The bad examples are easy to remember and the stories get told and retold. Yet, there probably are many more window treatment dealers and workrooms who will attest to the fact that fabricators, suppliers and third-party carriers do a commendable job ensuring quick, reliable delivery with all the necessary parts included. Technology has helped, too. Online tracking of orders and shipments is a convenience that keeps everyone informed along the way. Most of the time, things go smoothly—as they should.
The fact of the matter is that in the custom window treatments industry, with so many shipments of varying sizes, weights and complexities, getting products from Point A to Point B is rarely routine, and those whose responsibilities include packaging and shipping take it very seriously.
RELIABLE, TIMELY, CAREFUL
Most industry manufacturers and suppliers rely on third-party parcel shipping and delivery services, such as United Parcel Service (UPS) and Federal Express (FedEx), which for the most part are reliable, timely and careful. In addition, many manufacturers use their own trucks.
One of the industry’s largest independent manufacturers and fabricators, Lafayette Interior Fashions, operates its own fleet of delivery trucks and runs regular delivery schedules. Lafayette’s Leslie Bedrock explains that it’s part of the company’s ultimate objective of providing its customers with a satisfying experience from the point of order entry to delivery.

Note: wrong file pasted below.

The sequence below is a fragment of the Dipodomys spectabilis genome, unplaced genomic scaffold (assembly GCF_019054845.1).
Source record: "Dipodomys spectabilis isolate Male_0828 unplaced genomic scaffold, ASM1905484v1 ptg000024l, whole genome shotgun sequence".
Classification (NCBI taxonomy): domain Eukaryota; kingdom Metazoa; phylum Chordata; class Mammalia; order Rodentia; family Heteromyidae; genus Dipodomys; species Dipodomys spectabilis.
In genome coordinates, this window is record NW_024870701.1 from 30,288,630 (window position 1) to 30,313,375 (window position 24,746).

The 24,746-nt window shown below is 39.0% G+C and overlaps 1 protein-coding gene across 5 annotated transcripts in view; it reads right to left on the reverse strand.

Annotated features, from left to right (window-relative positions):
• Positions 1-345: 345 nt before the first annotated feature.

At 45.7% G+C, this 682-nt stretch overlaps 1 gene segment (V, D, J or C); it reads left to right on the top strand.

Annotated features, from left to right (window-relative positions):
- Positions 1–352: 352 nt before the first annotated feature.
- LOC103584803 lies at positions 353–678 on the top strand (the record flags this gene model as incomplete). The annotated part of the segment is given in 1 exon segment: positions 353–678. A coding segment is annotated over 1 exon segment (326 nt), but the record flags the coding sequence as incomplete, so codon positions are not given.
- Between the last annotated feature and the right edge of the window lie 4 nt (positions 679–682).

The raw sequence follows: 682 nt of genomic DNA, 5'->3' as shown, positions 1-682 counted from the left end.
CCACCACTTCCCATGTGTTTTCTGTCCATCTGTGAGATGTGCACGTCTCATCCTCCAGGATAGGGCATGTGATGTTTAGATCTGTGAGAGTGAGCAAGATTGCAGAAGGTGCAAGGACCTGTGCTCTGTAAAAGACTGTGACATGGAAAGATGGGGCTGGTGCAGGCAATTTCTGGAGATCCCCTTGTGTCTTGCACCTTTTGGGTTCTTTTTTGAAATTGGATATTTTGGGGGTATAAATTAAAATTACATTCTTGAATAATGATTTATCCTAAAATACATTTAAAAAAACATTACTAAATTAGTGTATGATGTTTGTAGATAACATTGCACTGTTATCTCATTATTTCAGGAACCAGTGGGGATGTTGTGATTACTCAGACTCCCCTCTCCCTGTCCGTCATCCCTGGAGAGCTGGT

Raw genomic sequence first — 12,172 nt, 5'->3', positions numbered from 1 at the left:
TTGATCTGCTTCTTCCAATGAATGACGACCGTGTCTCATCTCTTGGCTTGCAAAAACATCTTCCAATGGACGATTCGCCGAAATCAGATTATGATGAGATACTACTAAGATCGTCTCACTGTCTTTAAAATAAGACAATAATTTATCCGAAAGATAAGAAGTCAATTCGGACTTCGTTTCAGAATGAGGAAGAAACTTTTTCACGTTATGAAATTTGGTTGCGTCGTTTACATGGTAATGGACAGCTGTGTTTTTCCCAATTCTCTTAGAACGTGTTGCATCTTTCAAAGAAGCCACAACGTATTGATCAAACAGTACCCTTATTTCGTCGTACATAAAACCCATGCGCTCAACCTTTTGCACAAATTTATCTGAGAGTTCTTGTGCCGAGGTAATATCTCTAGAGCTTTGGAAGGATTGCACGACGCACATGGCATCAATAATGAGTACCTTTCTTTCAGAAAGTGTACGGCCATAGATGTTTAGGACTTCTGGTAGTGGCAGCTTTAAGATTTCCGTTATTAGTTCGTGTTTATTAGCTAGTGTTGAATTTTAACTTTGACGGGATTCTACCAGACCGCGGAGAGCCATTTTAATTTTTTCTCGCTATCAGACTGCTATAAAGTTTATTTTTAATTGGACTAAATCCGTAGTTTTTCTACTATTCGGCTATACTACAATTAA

“Controlling our own fleet of trucks is part of our central strategy, and offering free delivery has been a core value from the day of our conception,” Bedrock states. “This value is still something we hold to very proudly. Our trucks are reliable and maintain a consistent delivery schedule, allowing our customers to take comfort that their orders will arrive in a timely manner.”
For suppliers, much—if not more—emphasis is placed on packaging to ensure products arrive undamaged and whole. Scott Smith, president, Hunter Douglas Fabricator Division, says, “We spend a lot of time on packaging and have invested in packaging technology to ensure speedy and safe delivery. It is a significant focus.”
“We have engineers throughout our organization working on packaging—and test our packaging internally as well as with UPS,” Smith adds.
Joy Belue, shipping manager, ADO, says good packaging requires extra effort. “You do not cut corners on packaging material,” she says. “Just like in draperies, you get what you pay for. You may have to spend a little more.
Just about everyone responsible for shipping items across town or across the country agree on basic tips for packing items for shipment. Things like:
• Use a new box whenever possible
• Do not exceed the maximum gross weight limit of the box
• Cushion items inside
• Close properly (do not use string)
• Label correctly